Belgian professor visiting OSU connects with family of soldier killed in WWII

men cutting cake

Frank Ödberg, left, and his longtime friend David Noakes, right, cut a cake at a reception in his honor at OSU. (photo: Theresa Hogue)

A Belgian native visiting Oregon this month is returning items connected to the Portland family of a B-17 bomber pilot killed in Belgium during WWII.

Ghent and Brussels University professor of ethology Frank Ödberg is visiting Oregon to connect with his longtime friend David Noakes, Oregon State University professor of fisheries and wildlife, in August, but at the same time, he’s taking advantage of the opportunity to meet the family of an American soldier who died during World War II. After Austin Mack’s death on May 24, 1944 when his B-17 crashed, his remains were buried in a US army cemetery in Neuville, close to Liege, Belgium.

Ödberg’s grandmother, who had been caring for and hosting American, Canadian and British soldiers after the liberation of Ghent in September 1944, also took it upon herself to care for a number of foreign soldiers’ graves, including Mack’s (his body was later repatriated to the United States). Her care for and connection to these soldiers extended to building relationships with many of their remaining family members, often through exchanging letters.

Ödberg, who was born shortly after the war, was given his first teddy bear by the mother of Austin Mack, and among his collection of family memorabilia is a large scrapbook of photos, letters, newspaper cuttings and dried flowers from Mack’s families and others. Realizing that nearly seven decades later, that memorabilia would be important to his family, and learning that several family members lived in Oregon, Ödberg decided that during his trip to the Pacific Northwest, he’d connect with that remaining family and deliver a particularly personal item back into the Mack family’s hands, Mack’s uniform badge, the wings he wore as an aviator bomber.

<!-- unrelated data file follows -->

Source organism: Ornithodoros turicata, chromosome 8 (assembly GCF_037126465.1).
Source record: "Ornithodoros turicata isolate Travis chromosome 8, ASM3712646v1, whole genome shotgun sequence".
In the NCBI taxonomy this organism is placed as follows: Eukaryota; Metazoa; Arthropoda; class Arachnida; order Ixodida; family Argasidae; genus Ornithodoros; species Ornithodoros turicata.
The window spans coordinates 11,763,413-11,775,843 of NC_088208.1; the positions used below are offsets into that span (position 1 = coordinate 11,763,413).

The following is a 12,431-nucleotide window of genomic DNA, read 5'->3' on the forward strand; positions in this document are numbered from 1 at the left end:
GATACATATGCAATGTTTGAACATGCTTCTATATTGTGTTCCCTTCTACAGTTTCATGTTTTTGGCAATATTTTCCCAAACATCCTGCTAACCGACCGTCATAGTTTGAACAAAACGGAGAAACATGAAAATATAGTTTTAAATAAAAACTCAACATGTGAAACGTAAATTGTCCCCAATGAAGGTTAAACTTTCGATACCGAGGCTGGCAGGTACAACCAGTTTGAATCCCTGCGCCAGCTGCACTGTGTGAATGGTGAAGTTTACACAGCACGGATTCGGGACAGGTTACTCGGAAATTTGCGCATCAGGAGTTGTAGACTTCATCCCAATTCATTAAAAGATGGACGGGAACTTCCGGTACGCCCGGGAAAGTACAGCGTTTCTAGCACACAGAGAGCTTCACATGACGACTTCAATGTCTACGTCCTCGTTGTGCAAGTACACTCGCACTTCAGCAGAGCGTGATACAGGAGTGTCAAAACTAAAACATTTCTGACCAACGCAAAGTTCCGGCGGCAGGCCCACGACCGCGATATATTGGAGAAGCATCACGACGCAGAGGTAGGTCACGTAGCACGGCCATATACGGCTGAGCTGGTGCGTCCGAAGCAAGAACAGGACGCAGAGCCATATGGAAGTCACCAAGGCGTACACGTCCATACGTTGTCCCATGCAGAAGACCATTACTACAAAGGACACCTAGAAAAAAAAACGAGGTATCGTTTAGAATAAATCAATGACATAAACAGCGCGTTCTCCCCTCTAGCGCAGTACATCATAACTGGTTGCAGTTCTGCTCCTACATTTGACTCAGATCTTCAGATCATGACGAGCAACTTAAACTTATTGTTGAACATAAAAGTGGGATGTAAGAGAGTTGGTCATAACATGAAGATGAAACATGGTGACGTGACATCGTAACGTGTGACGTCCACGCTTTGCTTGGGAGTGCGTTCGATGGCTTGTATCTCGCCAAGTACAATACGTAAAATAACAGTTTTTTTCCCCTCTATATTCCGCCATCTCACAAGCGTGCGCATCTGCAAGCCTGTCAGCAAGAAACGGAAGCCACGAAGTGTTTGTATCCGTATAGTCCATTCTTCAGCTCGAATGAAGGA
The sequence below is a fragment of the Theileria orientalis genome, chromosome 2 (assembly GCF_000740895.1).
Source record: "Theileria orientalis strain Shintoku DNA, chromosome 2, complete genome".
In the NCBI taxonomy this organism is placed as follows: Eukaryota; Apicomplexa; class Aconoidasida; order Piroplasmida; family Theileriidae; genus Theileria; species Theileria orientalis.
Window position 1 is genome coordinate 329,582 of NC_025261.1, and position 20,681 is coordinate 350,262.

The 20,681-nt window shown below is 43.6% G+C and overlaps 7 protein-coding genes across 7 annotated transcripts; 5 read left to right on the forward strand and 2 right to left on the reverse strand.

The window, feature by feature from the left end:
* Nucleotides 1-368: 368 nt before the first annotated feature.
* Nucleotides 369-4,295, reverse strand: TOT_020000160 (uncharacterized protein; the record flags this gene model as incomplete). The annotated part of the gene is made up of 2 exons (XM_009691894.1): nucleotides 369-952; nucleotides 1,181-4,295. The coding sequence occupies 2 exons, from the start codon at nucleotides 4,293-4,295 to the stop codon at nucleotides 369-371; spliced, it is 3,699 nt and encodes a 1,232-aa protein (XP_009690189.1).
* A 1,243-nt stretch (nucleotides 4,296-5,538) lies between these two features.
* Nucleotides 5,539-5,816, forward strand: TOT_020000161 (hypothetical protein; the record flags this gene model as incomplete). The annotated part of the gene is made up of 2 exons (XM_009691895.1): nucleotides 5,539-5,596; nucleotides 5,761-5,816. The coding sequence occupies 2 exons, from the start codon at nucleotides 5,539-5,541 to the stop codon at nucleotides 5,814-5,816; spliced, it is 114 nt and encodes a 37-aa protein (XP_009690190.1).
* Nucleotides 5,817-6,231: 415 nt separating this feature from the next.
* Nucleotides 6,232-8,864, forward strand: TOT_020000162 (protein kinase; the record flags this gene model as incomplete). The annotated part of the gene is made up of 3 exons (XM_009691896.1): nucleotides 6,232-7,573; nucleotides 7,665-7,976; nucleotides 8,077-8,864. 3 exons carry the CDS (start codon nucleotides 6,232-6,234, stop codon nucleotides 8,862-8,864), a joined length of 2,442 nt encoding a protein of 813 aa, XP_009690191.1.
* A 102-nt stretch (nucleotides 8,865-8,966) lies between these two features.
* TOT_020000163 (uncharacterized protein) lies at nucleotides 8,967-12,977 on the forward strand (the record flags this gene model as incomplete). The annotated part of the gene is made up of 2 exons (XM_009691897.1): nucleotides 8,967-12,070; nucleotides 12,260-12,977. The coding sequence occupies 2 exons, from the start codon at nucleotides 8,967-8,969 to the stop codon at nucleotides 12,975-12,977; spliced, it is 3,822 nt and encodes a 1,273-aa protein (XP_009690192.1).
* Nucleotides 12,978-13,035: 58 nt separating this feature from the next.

With help from his friend Noakes, Ödberg successfully contacted remaining family members and will be visiting them in early August.

“I deem the right place to keep it is with his family,” Ödberg said from his home in Sint-Maria-Horebeke, Belgium. “So I framed it and will return it when I’m in Portland.”

Mack’s nephew and namesake Austin Mack was surprised to receive a call from David Noakes in April, and was at first a bit suspicious.

professors talking

Frank Ödberg talks with Selina Heppell before he gives a lecture at OSU on equine behavior.

“As David continued with a description of events following my uncle’s death and the connection between Frank Ödberg’s grandmother and mine, I realized soon that this was not a prank or scam,” he said. “Thus began the revelation of events and circumstances in Belgium following Austin’s death that I was previously unaware of.”

Mack said his grandparents had six children, including four boys, all of whom served in various branches of the military during World War II. He has a letter his uncle wrote to his brother (Mack’s father) just before he was killed.

“He wrote about how dangerous it was, how he did not have too many more missions to complete, but that if his time came he was ready to go,” Mack said. “The tone of the letter is almost light-hearted.”

His uncle’s photo and medals hang in the Mack household. Now, Mack’s wings will be joining the assembled tribute.

“In times of stress, I would look at the picture of him and wonder what kind of man he was. What would he do? I think I know, and I think Frank knows.”

~ Theresa Hogue


Comments are closed.